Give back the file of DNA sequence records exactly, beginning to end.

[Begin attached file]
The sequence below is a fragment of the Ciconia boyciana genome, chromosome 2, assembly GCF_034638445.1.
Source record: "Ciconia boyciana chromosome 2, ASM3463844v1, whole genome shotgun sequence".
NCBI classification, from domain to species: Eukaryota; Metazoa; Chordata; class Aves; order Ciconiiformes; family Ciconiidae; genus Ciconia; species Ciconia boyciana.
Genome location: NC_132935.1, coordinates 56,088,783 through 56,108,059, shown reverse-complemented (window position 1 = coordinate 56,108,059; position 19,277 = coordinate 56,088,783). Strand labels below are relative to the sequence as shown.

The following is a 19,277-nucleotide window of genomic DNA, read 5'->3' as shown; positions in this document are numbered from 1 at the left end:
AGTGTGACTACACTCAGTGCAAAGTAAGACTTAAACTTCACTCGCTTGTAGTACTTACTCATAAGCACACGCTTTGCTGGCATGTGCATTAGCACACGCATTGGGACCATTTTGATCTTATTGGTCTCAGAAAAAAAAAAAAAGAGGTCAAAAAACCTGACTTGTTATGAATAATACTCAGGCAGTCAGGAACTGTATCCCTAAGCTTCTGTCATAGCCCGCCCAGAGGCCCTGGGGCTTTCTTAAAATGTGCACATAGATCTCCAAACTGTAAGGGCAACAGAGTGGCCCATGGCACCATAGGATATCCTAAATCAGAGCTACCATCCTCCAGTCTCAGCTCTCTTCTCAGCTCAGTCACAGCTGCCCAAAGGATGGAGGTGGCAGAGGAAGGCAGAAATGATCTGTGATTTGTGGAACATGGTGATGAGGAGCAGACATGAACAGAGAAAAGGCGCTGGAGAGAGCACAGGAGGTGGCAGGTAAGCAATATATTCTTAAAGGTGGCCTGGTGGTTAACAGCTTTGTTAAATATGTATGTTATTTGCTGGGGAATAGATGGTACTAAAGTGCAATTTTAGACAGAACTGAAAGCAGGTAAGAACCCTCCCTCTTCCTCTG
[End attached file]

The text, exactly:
The sequence below is a fragment of the Ciconia boyciana genome, chromosome 2, assembly GCF_034638445.1.
Source record: "Ciconia boyciana chromosome 2, ASM3463844v1, whole genome shotgun sequence".
NCBI classification, from domain to species: Eukaryota; Metazoa; Chordata; class Aves; order Ciconiiformes; family Ciconiidae; genus Ciconia; species Ciconia boyciana.
Genome location: NC_132935.1, coordinates 56,088,783 through 56,108,059, shown reverse-complemented (window position 1 = coordinate 56,108,059; position 19,277 = coordinate 56,088,783). Strand labels below are relative to the sequence as shown.

The following is a 19,277-nucleotide window of genomic DNA, read 5'->3' as shown; positions in this document are numbered from 1 at the left end:
AGTGTGACTACACTCAGTGCAAAGTAAGACTTAAACTTCACTCGCTTGTAGTACTTACTCATAAGCACACGCTTTGCTGGCATGTGCATTAGCACACGCATTGGGACCATTTTGATCTTATTGGTCTCAGAAAAAAAAAAAAAGAGGTCAAAAAACCTGACTTGTTATGAATAATACTCAGGCAGTCAGGAACTGTATCCCTAAGCTTCTGTCATAGCCCGCCCAGAGGCCCTGGGGCTTTCTTAAAATGTGCACATAGATCTCCAAACTGTAAGGGCAACAGAGTGGCCCATGGCACCATAGGATATCCTAAATCAGAGCTACCATCCTCCAGTCTCAGCTCTCTTCTCAGCTCAGTCACAGCTGCCCAAAGGATGGAGGTGGCAGAGGAAGGCAGAAATGATCTGTGATTTGTGGAACATGGTGATGAGGAGCAGACATGAACAGAGAAAAGGCGCTGGAGAGAGCACAGGAGGTGGCAGGTAAGCAATATATTCTTAAAGGTGGCCTGGTGGTTAACAGCTTTGTTAAATATGTATGTTATTTGCTGGGGAATAGATGGTACTAAAGTGCAATTTTAGACAGAACTGAAAGCAGGTAAGAACCCTCCCTCTTCCTCTG